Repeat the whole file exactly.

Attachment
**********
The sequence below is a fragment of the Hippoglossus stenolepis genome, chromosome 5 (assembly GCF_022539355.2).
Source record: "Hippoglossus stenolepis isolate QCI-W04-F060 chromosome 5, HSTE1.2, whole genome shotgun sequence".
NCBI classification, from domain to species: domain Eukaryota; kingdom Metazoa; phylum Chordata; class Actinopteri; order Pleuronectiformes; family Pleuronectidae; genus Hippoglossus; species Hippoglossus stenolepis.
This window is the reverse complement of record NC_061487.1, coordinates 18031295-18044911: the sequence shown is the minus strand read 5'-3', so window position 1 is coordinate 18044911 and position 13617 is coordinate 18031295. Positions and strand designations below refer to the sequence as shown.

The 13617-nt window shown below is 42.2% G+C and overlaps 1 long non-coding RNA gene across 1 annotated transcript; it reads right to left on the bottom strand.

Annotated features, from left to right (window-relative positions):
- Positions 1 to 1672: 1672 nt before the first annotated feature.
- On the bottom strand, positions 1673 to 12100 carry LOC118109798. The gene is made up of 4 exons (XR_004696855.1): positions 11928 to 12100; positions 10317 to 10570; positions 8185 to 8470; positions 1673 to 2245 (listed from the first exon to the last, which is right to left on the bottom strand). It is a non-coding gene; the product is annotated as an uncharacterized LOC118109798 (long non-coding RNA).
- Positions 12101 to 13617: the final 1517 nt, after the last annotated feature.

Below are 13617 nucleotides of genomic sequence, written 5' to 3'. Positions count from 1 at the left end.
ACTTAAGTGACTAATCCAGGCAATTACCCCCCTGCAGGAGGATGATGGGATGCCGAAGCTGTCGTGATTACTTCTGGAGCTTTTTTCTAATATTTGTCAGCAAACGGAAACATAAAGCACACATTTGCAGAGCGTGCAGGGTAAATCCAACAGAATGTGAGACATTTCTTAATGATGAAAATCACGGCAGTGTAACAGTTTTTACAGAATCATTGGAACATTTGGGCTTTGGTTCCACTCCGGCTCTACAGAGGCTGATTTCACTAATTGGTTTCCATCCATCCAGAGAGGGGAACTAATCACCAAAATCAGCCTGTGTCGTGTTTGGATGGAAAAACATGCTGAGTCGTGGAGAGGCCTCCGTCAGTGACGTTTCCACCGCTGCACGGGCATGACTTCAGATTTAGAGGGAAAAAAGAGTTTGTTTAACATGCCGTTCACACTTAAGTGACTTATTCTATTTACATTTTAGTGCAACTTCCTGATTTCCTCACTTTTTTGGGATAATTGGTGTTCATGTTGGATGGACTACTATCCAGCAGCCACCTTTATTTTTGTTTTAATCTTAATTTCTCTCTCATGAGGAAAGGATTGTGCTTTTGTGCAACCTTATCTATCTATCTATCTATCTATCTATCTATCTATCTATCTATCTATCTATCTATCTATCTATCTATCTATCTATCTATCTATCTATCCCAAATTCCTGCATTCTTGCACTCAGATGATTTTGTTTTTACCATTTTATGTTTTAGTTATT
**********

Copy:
The sequence below is a fragment of the Hippoglossus stenolepis genome, chromosome 5 (assembly GCF_022539355.2).
Source record: "Hippoglossus stenolepis isolate QCI-W04-F060 chromosome 5, HSTE1.2, whole genome shotgun sequence".
NCBI classification, from domain to species: domain Eukaryota; kingdom Metazoa; phylum Chordata; class Actinopteri; order Pleuronectiformes; family Pleuronectidae; genus Hippoglossus; species Hippoglossus stenolepis.
This window is the reverse complement of record NC_061487.1, coordinates 18031295-18044911: the sequence shown is the minus strand read 5'-3', so window position 1 is coordinate 18044911 and position 13617 is coordinate 18031295. Positions and strand designations below refer to the sequence as shown.

The 13617-nt window shown below is 42.2% G+C and overlaps 1 long non-coding RNA gene across 1 annotated transcript; it reads right to left on the bottom strand.

Annotated features, from left to right (window-relative positions):
- Positions 1 to 1672: 1672 nt before the first annotated feature.
- On the bottom strand, positions 1673 to 12100 carry LOC118109798. The gene is made up of 4 exons (XR_004696855.1): positions 11928 to 12100; positions 10317 to 10570; positions 8185 to 8470; positions 1673 to 2245 (listed from the first exon to the last, which is right to left on the bottom strand). It is a non-coding gene; the product is annotated as an uncharacterized LOC118109798 (long non-coding RNA).
- Positions 12101 to 13617: the final 1517 nt, after the last annotated feature.

Below are 13617 nucleotides of genomic sequence, written 5' to 3'. Positions count from 1 at the left end.
ACTTAAGTGACTAATCCAGGCAATTACCCCCCTGCAGGAGGATGATGGGATGCCGAAGCTGTCGTGATTACTTCTGGAGCTTTTTTCTAATATTTGTCAGCAAACGGAAACATAAAGCACACATTTGCAGAGCGTGCAGGGTAAATCCAACAGAATGTGAGACATTTCTTAATGATGAAAATCACGGCAGTGTAACAGTTTTTACAGAATCATTGGAACATTTGGGCTTTGGTTCCACTCCGGCTCTACAGAGGCTGATTTCACTAATTGGTTTCCATCCATCCAGAGAGGGGAACTAATCACCAAAATCAGCCTGTGTCGTGTTTGGATGGAAAAACATGCTGAGTCGTGGAGAGGCCTCCGTCAGTGACGTTTCCACCGCTGCACGGGCATGACTTCAGATTTAGAGGGAAAAAAGAGTTTGTTTAACATGCCGTTCACACTTAAGTGACTTATTCTATTTACATTTTAGTGCAACTTCCTGATTTCCTCACTTTTTTGGGATAATTGGTGTTCATGTTGGATGGACTACTATCCAGCAGCCACCTTTATTTTTGTTTTAATCTTAATTTCTCTCTCATGAGGAAAGGATTGTGCTTTTGTGCAACCTTATCTATCTATCTATCTATCTATCTATCTATCTATCTATCTATCTATCTATCTATCTATCTATCTATCTATCTATCTATCTATCTATCCCAAATTCCTGCATTCTTGCACTCAGATGATTTTGTTTTTACCATTTTATGTTTTAGTTATT